Seth Godin posits in his book Tribes that managers are not leaders. He says managers manage by using the authority the factory has given them; that leaders don’t care much about organization and authority, they use passion and ideas to lead people. Later, Godin provides an example of a researcher at the Pentagon who acted as a leader and changed the way generals think about the military. If this can be done at the bottom, it can be done in the middle.
Managers must lead. They cannot let the organization constrain them. They must know the environment they manage in and figure out how they can make change effectively. It takes a lot to know the game and not get wedged in by it. Managers must transcend their organization and lead creatively.
If you are a manager caught in the chaos of an organization, step back.
Think strategically about how the change you want can happen. Consider the hinges that keep the organization together and which ones can be moved. Who are the movers in your organization? How do they make change? What is the language of change in your organization — profit? savings? bottom line? competitive edge? How does the change you want to see get communicated in that language? What is within your control and what is not? Do you have allies? Can you create a tribe to lead the change? Is there a tribe working against you?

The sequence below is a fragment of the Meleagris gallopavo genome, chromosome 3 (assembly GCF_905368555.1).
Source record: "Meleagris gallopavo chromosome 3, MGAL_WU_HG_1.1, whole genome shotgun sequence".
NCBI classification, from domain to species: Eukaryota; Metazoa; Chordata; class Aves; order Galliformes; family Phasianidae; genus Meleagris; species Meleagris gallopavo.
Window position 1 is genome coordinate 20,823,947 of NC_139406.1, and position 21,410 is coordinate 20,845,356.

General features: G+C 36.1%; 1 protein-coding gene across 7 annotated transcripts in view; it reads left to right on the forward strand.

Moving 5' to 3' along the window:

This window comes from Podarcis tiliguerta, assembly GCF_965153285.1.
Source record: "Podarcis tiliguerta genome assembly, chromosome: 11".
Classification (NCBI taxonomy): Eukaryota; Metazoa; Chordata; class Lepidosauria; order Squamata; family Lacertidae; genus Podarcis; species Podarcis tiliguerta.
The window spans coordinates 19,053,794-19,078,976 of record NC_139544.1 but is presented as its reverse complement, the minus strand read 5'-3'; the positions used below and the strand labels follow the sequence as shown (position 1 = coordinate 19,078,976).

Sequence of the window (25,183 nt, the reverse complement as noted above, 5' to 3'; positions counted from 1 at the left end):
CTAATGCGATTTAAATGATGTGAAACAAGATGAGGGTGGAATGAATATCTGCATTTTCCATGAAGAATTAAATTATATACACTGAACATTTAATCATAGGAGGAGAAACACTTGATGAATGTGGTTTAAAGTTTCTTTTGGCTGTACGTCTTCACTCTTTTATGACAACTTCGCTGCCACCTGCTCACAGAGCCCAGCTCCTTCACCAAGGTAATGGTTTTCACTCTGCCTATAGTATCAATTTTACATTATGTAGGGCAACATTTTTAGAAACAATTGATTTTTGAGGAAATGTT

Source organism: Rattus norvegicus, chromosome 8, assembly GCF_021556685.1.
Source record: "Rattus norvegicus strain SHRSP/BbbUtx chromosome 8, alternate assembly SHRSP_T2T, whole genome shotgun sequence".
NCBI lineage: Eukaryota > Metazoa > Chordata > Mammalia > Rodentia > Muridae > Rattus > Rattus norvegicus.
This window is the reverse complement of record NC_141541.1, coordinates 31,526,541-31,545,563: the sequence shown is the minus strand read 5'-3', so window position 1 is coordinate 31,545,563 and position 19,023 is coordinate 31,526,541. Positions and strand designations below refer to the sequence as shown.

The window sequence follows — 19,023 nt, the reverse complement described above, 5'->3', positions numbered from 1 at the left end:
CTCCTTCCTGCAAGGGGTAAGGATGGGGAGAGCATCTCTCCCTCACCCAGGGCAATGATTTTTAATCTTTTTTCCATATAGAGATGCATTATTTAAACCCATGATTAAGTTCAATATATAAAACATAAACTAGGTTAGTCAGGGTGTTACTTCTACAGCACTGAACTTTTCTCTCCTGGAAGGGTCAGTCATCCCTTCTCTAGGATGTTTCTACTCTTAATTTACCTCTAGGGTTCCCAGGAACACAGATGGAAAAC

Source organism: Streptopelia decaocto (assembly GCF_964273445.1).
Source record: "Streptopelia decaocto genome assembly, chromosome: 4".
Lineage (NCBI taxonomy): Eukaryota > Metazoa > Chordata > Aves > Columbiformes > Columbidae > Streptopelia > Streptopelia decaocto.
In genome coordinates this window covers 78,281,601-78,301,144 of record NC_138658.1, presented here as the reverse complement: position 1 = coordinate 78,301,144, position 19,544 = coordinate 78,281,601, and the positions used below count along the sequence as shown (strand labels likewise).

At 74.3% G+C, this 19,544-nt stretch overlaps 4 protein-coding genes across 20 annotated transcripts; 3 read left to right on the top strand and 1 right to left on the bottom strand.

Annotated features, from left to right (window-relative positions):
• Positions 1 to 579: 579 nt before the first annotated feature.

Know your boundaries. Is the change you seek essential to your work? Will harm be done if it is not made? Can you live without it? How far are you willing to go in seeking it?
Act. Without leading, you atrophy. Leading requires agile, savvy steps. Keep your focus on people and results. Change the organization you are managing in by leading.